Welcome back to the Disney+ Battle series. Every so often, I’ll match two popular Disney films against each other to see which one comes out on top through a series of five categories. This week, it’s one of the films from the Disney Renaissance against the last film of Disney’s Post Renaissance Era as “The Hunchback of Notre Dame” takes on “Bolt.” Let the battle begin.
The main character of “The Hunchback of Notre Dame” is the titular hunchback, Quasimodo. He’s a deformed orphan who is forced to live in the bell tower of Notre Dame, but comes to the aid of a gypsy girl named Esmeralda. He also helps the gypsies escape the evil Frollo, despite the fact Frollo “raised” him and help Phoebes in his efforts to stand up to Frollo. He’s a brave hero who loves the girl, but steps aside when he realizes the girl loves Phoebes. Meanwhile, the main character of “Bolt” is Bolt the dog. He is the star of a TV show, who thinks he’s really the superhero he portrays on TV. After accidentally being shipped to New York, he goes on a road trip to get back to Los Angeles, but most of the events happen to him, not because of him. Quite frankly, the cat and the hamster do more along the way. Yes, Bolt does risk his life to save his owner, but that’s the only time he does anything. Quasimodo is a better protagonist. Point to “The Hunchback of Notre Dame.”
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The villain of “The Hunchback of Notre Dame” is Frollo, and he’s arguable the most evil villain in the Disney canon. Frollo believes he’s doing God’s work as he tries to eliminate the gypsies from Paris. He’s claiming he’s doing the work of a benevolent deity while committing some of the most evil acts in humanity. He perverts religion and spirituality, twisting the words of the Bible to fit his will. Meanwhile, he sings a song about how it’s Esmeralda’s fault that he seems to have feelings for her when he thinks he shouldn’t. He joins Gaston in the realm of toxic masculinity, personified, but has fewer redeeming qualities. The villain of “Bolt” is the network executive who just wants his show to succeed. Yes, he is willing to put his actors, including Bolt, in some precarious situations, but it seems so low stakes compared to Frollo. Point to “The Hunchback of Notre Dame.”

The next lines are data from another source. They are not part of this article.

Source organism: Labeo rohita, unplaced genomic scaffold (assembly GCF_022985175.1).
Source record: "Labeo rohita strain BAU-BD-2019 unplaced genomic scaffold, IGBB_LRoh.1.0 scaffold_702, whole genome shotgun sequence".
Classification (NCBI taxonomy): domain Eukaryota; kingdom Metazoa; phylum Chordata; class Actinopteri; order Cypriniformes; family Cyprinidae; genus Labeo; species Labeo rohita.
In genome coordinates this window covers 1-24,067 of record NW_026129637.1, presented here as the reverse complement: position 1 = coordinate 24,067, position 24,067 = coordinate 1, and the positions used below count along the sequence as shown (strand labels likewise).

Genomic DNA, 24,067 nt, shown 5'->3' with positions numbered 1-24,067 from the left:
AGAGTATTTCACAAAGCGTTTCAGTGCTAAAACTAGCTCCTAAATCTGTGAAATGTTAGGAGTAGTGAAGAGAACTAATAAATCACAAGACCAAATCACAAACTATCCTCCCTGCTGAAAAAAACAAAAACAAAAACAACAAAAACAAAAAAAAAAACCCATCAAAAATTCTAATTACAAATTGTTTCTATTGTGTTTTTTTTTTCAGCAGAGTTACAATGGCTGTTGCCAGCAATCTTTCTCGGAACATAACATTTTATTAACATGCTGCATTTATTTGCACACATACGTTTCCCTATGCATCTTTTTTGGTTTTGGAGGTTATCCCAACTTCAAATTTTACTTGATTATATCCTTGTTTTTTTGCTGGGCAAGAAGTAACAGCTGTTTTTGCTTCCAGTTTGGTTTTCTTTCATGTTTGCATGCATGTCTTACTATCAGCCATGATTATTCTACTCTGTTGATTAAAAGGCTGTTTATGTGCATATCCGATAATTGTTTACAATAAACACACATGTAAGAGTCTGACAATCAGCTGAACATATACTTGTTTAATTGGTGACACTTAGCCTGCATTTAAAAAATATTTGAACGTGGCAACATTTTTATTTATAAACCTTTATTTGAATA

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3. SUPPORTING CHARACTERS
While there are plenty of supporting characters throughout “The Hunchback of Notre Dame,” the most entertaining are the gargoyles; Victor, Hugo and Laverne. Besides being a nice homage to “The Hunchback of Notre Dame” author Victor Hugo, they come up with some of the best comic relief in this film; especially Hugo, voiced by Jason Alexander at the height of his “Seinfeld” fame. Add in Esmeralda and Phoebes and it’s a formidable group. Meanwhile, Mittens and Rhino really drive “Bolt.” The cat and hamster are actually far more memorable characters than Bolt is. I think you argue they are more main characters than supporting characters, but the same can be said of Esmeralda and Phoebes. This one is tough, but I think Esmeralda and Phoebes are more important to the story, while the gargoyles are better comic relief. Point to “The Hunchback of Notre Dame.”
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“The Hunchback of Notre Dame” was released smack dab in the middle of the Disney Renaissance. During that time, all but one of the Walt Disney Animation Studios films was a musical, most of them with music written by Alan Menken. While the music in “The Hunchback of Notre Dame” isn’t as easy to sing along to as the music from other films of the time, it still has a standout song in “Out There.” “Bolt” was released in 2008, during a time when Disney was licensing songs from popular artists for their films. Specifically, they licensed a song from Miley Cyrus while she starred as the voice of Penny in “Bolt.” Miley Cyrus has a lot of fans around the world, but this isn’t one of her more memorable songs. Despite it being the weakest of the Renaissance films musically, the point has to go to “The Hunchback of Notre Dame.”
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5. MEMORABLE MOMENTS
“The Hunchback of Notre Dame” is filled with memorable moments. The festival of fools, “Out There,” “Hellfire,” Esmeralda standing up to Frollo, Quasimodo and Phoebes being captured by the gypsies in the court of miracles, Frollo’s assault on Notre Dame and Frollo falling to his death, ironically, into deadly flames all stand out. In contrast, the only really memorable parts of “Bolt” are Rhino’s interactions, the pigeons and Bolt risking his life to save Penny. Point to “The Hunchback of Notre Dame.”
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So, it’s a clean sweep for “The Hunchback of Notre Dame.” While this was a dominant battle in one film’s favor, check out both of these films when you get the chance. “Bolt” is more fun, while “The Hunchback of Notre Dame” tells a better story. See you next time for another Disney+ Battle.